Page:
Family Dinners Make Smarter Kids!
*“Love begins at home.”
*Mother Teresa, December 11, 1979 (Upon receiving the Nobel Prize)
© 2009 Mom to Madre
Did you grow up sharing meals as a family? When I grew up in the 1950s and
60s, families ate breakfast and dinner together daily. Kids could walk home from school
for lunch. This had a powerful effect on the family. There was frequent contact between
parent and child. Important conversations took place at the family table. Parents had a
strong influence over the children, and information was shared throughout the day and
for the duration of the childhood.
Our lives are more hectic now. Most moms work. Many families are headed by a
single parent. Fast food is a staple of children’s diets. In many homes, family meals
together are a thing of the past. This is a loss because children benefit from family meals
greatly. They are an important part of a child’s education and an easy way to strengthen
a child’s vocabulary and knowledge of general information. Children learn to listen to
others and to take turns speaking in this manner. With the television turned off, everyone
can hear what is important to each other.
Values, religious beliefs, customs, traditions, history, and news of current events
are learned through dinner conversations with family. Children learn about manners and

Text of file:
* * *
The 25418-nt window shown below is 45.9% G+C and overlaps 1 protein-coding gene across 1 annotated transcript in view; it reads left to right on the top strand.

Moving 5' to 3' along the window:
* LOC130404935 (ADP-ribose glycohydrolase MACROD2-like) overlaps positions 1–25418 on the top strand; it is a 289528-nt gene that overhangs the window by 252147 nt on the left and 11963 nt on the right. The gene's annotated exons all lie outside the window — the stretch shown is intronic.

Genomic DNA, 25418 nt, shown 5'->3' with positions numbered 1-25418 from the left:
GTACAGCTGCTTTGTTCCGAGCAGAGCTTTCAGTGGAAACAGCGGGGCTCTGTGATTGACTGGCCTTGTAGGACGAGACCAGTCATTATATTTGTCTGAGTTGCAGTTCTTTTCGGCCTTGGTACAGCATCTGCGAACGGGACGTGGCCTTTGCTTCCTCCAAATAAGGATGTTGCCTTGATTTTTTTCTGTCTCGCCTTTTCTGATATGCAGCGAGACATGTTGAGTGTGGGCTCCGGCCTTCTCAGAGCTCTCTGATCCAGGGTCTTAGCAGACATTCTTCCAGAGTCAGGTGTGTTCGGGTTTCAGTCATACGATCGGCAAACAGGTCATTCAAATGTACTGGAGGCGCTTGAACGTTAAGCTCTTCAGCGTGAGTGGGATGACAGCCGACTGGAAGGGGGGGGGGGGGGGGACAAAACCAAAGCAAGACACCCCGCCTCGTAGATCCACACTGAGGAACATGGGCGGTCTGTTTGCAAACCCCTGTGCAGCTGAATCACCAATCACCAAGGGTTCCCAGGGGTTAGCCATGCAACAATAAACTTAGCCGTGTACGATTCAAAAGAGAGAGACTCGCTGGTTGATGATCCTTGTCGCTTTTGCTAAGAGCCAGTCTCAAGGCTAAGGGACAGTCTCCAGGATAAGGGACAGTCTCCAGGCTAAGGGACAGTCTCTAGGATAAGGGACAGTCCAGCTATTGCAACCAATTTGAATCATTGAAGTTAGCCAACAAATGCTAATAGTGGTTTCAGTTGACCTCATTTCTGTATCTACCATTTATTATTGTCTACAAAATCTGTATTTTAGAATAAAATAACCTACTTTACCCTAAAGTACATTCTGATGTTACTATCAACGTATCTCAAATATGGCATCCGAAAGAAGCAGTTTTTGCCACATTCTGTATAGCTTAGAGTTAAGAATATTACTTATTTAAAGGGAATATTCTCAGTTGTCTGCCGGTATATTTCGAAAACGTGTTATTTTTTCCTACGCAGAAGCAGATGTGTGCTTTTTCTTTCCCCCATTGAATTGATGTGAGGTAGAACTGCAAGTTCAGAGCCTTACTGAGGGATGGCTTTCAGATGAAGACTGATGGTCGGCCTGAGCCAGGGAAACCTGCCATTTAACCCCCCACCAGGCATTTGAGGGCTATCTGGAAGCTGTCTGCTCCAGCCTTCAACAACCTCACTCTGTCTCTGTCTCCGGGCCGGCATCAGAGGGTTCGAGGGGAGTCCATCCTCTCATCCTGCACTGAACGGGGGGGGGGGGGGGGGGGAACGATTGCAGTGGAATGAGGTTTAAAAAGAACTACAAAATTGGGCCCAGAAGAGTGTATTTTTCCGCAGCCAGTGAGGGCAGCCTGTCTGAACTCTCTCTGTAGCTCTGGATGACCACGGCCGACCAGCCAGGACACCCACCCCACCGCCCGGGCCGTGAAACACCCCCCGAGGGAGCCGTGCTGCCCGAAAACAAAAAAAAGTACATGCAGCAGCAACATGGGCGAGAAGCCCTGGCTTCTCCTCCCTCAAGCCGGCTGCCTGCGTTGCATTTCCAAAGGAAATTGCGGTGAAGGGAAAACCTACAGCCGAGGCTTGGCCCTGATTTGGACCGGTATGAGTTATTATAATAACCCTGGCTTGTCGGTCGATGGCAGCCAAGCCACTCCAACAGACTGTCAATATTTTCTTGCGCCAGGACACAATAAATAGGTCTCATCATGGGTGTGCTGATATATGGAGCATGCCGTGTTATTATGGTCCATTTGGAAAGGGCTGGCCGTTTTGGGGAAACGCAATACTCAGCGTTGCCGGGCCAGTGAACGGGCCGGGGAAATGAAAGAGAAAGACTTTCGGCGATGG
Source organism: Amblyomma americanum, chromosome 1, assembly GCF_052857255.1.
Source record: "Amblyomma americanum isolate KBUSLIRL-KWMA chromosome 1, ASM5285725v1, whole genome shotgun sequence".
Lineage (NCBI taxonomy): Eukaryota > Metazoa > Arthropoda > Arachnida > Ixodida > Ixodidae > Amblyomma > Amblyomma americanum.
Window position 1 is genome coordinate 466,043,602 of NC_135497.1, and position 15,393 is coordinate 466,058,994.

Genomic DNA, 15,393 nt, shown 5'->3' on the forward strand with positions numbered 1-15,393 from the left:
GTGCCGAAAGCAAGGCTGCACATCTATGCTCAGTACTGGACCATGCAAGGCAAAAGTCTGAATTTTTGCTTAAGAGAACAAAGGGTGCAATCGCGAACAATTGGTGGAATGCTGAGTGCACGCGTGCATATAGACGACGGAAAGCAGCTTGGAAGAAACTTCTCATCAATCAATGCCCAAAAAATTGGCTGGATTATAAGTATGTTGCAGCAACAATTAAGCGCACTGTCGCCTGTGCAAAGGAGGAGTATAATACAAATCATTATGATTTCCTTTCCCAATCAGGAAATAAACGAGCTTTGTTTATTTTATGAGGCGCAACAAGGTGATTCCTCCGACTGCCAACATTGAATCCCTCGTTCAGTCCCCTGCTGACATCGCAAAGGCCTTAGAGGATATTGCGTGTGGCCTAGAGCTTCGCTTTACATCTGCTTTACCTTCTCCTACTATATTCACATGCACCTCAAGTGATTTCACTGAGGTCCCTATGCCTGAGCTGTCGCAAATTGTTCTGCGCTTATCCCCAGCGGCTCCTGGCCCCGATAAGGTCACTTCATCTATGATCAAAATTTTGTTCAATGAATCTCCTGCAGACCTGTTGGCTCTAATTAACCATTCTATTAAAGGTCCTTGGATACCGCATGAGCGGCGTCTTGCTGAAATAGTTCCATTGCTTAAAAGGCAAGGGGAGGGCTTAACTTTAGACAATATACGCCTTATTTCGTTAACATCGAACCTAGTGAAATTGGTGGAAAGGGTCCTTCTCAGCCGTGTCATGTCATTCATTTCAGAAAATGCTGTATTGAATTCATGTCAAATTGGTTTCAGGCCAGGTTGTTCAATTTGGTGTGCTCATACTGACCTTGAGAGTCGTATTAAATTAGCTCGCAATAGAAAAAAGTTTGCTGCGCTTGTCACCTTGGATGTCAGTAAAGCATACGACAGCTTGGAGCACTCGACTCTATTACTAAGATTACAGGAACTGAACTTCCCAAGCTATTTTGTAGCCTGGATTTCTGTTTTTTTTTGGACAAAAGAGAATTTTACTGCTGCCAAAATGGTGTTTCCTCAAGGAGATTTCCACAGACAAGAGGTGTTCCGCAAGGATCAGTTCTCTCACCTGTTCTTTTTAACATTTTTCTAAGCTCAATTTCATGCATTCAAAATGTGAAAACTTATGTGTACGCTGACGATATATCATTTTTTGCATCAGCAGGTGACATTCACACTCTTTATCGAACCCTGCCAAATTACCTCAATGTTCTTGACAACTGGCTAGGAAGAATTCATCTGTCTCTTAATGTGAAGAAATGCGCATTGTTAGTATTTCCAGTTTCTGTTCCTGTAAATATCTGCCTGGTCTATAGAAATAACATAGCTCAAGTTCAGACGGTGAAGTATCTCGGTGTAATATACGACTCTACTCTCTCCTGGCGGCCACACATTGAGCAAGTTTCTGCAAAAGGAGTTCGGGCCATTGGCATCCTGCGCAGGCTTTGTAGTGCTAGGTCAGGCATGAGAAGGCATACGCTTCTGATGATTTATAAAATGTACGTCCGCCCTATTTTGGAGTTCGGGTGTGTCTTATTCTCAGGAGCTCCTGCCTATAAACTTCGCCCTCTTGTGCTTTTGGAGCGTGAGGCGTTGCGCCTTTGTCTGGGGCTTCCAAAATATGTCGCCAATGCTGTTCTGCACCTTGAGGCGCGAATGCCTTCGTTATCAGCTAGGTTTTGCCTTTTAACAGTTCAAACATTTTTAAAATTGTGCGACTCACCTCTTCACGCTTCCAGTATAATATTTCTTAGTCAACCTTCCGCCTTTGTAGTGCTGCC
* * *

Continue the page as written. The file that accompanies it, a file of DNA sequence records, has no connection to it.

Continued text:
polite conversation. This helps them feel confident when they are with other people.
They learn a great deal by listening to the adults in their lives talk. They learn about
work, about conflicts, and conflict resolution. They are part of a group situation and learn
how to participate in a group.
The simple tasks of helping with meal preparation, setting the table, clearing it
after the meal is done, and then helping with clean-up, are very beneficial to children’s
development. Children learn about responsibility and working as a “team member.” They
see that doing a job well is satisfying. They also feel proud that they are needed. All
these benefits are free! No special training, equipment, or format is needed. Family
meals taken together are a wonderful gift and they can happen without much effort.
If the idea of eating together every day seems unrealistic for your family, then
start a “Family Dinner” day for one or two nights a week. It is fine if you all eat
MacDonald’s take out together. Just make sure you sit together to eat. Perhaps one
weekend dinner could include other family members. Sundays are made special with a
family dinner with grandparents or cousins. Make it easy for yourself by having a potluck.
Don’t worry about the way the house looks. Every house with children is messy, but who
cares! Having guests over with other young children makes everyone happy-parents get
to talk (a little!) and kids can occupy themselves for a short while.
Start in a relaxed, easy-going way. Aiming for perfection is impossible with young
kids. There will be spills and toddlers under the table. Little by little everyone will get the
hang of it and as the little ones grow up, so will their social skills. By watching the adults
engage in friendly conversations, with kids adding their news and ideas, the children will
feel secure, valued, and loved.